Once you have your car, follow etiher the C32 (along the coast) or the AP7/E-15 towards Tarragona. These two routes merge before Tarragona. These are both toll roads. Expect to pay around $15 for the one hour drive (or take one of the free, quaint at first but soon slow & annoying free highways). Get on the T-11 in Tarragona (following signs towards Reus), then onto the N420. After a few Kms, there are two options, to head North or South of Montsant National Park to reach Margalef, which lies on the opposite side. For the Northern route, take the C242 towards "Cornudella de Montsant", passing by the Arboli, Siurana, & Montsant cliffs along the way. After ~50K's, go left on T713 and follow this for ~9K's to Margalef. The Southern option is to stay on the N420 for another 20K's or so, then follow any number of twisty roads North to Margalef. One such route is to follow the T710 North to La Vilella Baixa, then go left onto the T702, and follow this to La Bisbal de Falset, where you go right onto the T713 and another 5K's to Margalef.
There are two main groupings of crags, one set directly east of town up the narrow canyon that leads to the "Ermita Sant Salvador" shrine. The other, larger area is located ~1.5km north of Margalef, along the large winding canyon of the Margalef "Embassent" (reservoir).
Where to Stay
The most popular option is the The Can Severet Refugi is the most modestly priced receptical for your stinky remains. owned & operated by legendary local route developer & guidebook author Jordi Pou. Mr. Pou is an extremely gracious host, quiet, thoughtful & romantic. His ode to Margalef (found in the intro to the guidebook) is a work of art that will touch the soul of all true climbing fanatics. He speaks very little english so some Spanish competency will be helpful. You may see him at the crag bolting projects for Chris & Dani.
Located near the top of the hill in the town of Margalef, the Refugi is a crowded little house, with three-stories approximately 20' by 20' in size. Remarkably this tiny space boasts room for more than 30 climbers, at 8 Euro per night in Dec 09, including free wifi & hot showers. The downstairs holds the small bathroom & shower with a surprisingly large supply of hot water. The refugi cooking/hang out area. is the main hang, with beautiful climbing murals, photos of the best routes at Margalef, couches, tables, racks of magazines and a small cooking area with running cold water and no stove. The The sleeping level, an incubus of viral plague. are fully third-world. There are ~30 mattress, laid side-to-side, on two levels. Be sure your vaccinations are up to date before you check in, and if you have even the least trouble sleeping, consider other options. Many of the visitors here were extremely obnoxious, loud, and completely disrespectful of obvious quiet times or quiet areas. If you require sleep, look elsewhere. You can buy a shower here for a couple Euros. The real advantage of this place is the cooking & hang out area on the mid level that makes the long winter nights way more enjoyable.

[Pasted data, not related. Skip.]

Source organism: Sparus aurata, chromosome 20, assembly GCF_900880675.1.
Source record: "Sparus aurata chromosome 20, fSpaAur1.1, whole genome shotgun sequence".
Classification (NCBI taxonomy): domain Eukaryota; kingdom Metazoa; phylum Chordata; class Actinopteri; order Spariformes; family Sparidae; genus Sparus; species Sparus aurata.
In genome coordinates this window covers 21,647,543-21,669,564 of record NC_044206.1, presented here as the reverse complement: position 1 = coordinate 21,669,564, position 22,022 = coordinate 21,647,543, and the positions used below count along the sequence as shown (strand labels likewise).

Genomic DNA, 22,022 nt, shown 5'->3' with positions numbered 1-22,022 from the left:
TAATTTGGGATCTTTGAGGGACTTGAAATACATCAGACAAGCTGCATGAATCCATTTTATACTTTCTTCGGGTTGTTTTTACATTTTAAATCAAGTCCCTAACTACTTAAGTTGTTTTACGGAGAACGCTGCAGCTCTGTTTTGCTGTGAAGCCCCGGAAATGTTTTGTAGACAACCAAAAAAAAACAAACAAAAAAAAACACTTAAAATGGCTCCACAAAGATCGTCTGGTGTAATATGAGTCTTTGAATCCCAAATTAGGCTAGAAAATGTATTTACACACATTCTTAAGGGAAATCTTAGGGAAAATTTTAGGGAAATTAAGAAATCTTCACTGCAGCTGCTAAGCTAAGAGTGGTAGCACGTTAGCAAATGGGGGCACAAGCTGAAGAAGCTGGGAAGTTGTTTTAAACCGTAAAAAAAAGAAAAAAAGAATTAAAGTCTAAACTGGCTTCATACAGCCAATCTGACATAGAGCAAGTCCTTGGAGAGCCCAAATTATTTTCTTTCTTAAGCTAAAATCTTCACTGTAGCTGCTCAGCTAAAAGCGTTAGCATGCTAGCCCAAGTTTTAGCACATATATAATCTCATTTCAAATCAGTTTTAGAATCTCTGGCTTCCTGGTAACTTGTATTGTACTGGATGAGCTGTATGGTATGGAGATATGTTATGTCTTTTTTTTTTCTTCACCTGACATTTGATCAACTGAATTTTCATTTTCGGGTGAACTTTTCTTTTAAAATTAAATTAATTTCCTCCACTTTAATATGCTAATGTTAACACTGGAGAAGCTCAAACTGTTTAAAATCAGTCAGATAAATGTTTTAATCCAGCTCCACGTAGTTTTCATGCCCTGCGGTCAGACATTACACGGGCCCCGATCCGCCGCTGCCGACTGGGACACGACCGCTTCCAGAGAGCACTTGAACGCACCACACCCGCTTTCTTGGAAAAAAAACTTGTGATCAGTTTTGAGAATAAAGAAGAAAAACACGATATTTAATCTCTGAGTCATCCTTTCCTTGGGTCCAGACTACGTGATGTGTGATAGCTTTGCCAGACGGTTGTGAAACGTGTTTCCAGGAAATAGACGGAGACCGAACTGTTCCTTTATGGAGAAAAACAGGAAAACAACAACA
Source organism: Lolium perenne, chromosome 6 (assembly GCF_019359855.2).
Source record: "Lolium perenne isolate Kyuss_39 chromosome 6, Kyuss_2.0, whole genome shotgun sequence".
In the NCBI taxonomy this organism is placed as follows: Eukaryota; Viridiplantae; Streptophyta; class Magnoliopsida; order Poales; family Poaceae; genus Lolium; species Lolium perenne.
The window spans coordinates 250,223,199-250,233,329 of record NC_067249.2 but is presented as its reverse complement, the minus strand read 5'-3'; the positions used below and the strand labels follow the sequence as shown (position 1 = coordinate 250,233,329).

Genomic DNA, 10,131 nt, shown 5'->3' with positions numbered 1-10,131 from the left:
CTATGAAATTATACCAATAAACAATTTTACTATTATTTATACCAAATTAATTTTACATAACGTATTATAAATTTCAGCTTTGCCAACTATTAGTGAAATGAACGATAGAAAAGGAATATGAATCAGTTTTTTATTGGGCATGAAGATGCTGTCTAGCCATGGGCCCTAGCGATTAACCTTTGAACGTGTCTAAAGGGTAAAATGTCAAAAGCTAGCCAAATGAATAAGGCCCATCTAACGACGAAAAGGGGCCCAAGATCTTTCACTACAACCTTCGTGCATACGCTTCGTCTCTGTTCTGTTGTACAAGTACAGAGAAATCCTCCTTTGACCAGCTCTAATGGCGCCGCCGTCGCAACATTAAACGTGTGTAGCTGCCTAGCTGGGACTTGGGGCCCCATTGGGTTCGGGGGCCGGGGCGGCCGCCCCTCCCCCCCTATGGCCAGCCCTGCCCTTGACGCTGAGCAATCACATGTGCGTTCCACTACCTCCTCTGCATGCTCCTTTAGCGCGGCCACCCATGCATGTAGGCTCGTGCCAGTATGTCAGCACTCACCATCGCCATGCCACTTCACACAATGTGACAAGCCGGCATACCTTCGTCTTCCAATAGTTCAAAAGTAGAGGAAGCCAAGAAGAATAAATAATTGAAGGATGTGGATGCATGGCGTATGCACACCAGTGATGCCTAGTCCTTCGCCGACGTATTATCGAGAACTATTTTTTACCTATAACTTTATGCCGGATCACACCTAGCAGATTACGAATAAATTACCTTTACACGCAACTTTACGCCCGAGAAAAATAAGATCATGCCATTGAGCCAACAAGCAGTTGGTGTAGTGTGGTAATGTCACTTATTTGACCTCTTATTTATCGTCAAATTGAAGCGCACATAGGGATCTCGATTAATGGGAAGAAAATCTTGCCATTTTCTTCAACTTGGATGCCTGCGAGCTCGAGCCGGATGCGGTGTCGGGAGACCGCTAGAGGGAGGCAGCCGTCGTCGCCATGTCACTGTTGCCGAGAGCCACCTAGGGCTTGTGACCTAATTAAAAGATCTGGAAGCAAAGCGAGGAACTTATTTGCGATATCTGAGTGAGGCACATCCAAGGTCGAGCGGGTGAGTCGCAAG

There is free camping at the base of the damn, though it appeared people were camping all along the damn road with no issues. Presumably this is quieter than the Refugi. There is a free water font in Margelef at the SE corner of the church.
There are at least two other upscale options. The Tres Pines quoted a price of 30 Euro per person per night. Must be pretty nice for that price!
Margalef has a small cafe, a nicer-looking restaurant, and a very meager market at the NE corner of the church. The Refugi sells basic necessities (liquor & cookies).
Classic Climbing Routes at Margalef
Days w Precip